Investigators determined that a hoax call from a person in nearby Tacoma led officers to believe the gunman was on foot and still near the coffee shop. A number of officers spent part of the afternoon carefully searching buildings close by.

Mr. Troyer said the attack was clearly targeted at the officers, not a botched robbery.

"This was more of an execution. Walk in with the specific mindset to shoot police officers," he said.

Lakewood Mayor Douglas Richardson said the officers had been with the department since it was organized five years ago. He called the crime "our most tragic event in Lakewood's 14 years as a city."

Mr. Troyer estimated a couple of hundred officers from the Washington State Patrol and surrounding police agencies were at the crime scene.

"We have no motive at all," Mr. Troyer said.

Two employees and a few other customers were in the shop during the attack.

"Some are in shock. They are very upset," Mr. Troyer said. "They are the ones who are going to put together for us how this happened."

The Forza Coffee Shop, part of a popular local chain, is on a side street near McChord Air Force Base in Tacoma, about 35 miles south of Seattle.

The shop is in a small retail center alongside two restaurants, a cigar store, and a nail salon.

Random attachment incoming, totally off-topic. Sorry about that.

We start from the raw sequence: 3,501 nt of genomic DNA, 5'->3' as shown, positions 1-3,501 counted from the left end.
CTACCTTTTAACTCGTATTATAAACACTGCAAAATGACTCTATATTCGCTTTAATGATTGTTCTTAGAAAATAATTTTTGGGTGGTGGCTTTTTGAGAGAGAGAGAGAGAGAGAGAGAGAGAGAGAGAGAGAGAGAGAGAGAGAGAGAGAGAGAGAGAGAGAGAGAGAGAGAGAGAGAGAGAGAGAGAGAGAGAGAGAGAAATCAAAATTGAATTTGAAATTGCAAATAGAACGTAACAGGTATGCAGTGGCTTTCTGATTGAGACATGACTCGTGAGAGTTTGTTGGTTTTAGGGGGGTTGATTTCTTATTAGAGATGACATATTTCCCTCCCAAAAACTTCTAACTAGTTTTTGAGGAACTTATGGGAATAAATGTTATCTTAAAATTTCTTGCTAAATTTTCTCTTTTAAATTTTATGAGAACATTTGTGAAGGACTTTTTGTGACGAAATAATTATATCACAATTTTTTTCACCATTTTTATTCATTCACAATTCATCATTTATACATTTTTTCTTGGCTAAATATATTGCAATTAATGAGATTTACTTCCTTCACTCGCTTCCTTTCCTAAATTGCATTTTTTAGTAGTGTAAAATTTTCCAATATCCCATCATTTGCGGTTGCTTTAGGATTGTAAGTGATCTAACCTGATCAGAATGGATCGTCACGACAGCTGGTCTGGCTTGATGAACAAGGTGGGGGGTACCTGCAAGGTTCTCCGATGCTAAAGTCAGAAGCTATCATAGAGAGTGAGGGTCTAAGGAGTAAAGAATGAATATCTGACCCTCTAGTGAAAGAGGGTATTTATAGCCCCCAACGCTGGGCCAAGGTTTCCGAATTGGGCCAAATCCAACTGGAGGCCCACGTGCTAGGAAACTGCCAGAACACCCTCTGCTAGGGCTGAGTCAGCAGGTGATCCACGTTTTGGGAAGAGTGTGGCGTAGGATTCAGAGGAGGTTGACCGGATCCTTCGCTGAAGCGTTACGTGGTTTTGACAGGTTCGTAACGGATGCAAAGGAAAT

Brad Carpenter, founder and owner of Forza Coffee, said his main concern is for the families of the police officers. "I'm a retired police officer, so this really hits close to home for me."

Mr. Troyer said the Lakewood officers were two blocks outside their jurisdiction, and the coffee shop was a popular place for officers from surrounding jurisdictions to meet and share information.

Investigators were checking surveillance video from multiple sources, trying to identify a possible getaway car.

Clemmons recently was arrested and charged in Pierce County in Washington state for third-degree assault on a police officer and second-degree rape of a child. In 1989, Clemmons, then 17, was convicted in Little Rock for aggravated robbery.

He was paroled in 2000 after then-Gov. Mike Huckabee commuted Clemmons' 95-year prison sentence. Mr. Huckabee cited Clemmons' age at the time of the sentence.

After his release from prison, Clemmons violated his parole and was returned to prison in July, 2001. He was released March 18, 2004, according to the Arkansas Democrat-Gazette newspaper.

According to the department's Web site, the Lakewood Police Department has 123 staff members. Lakewood, incorporated in 1996, has a population of nearly 60,000 residents.

In a statement, Gov. Chris Gregoire said he was "shocked and horrified at the murder of four police officers this morning in Pierce County."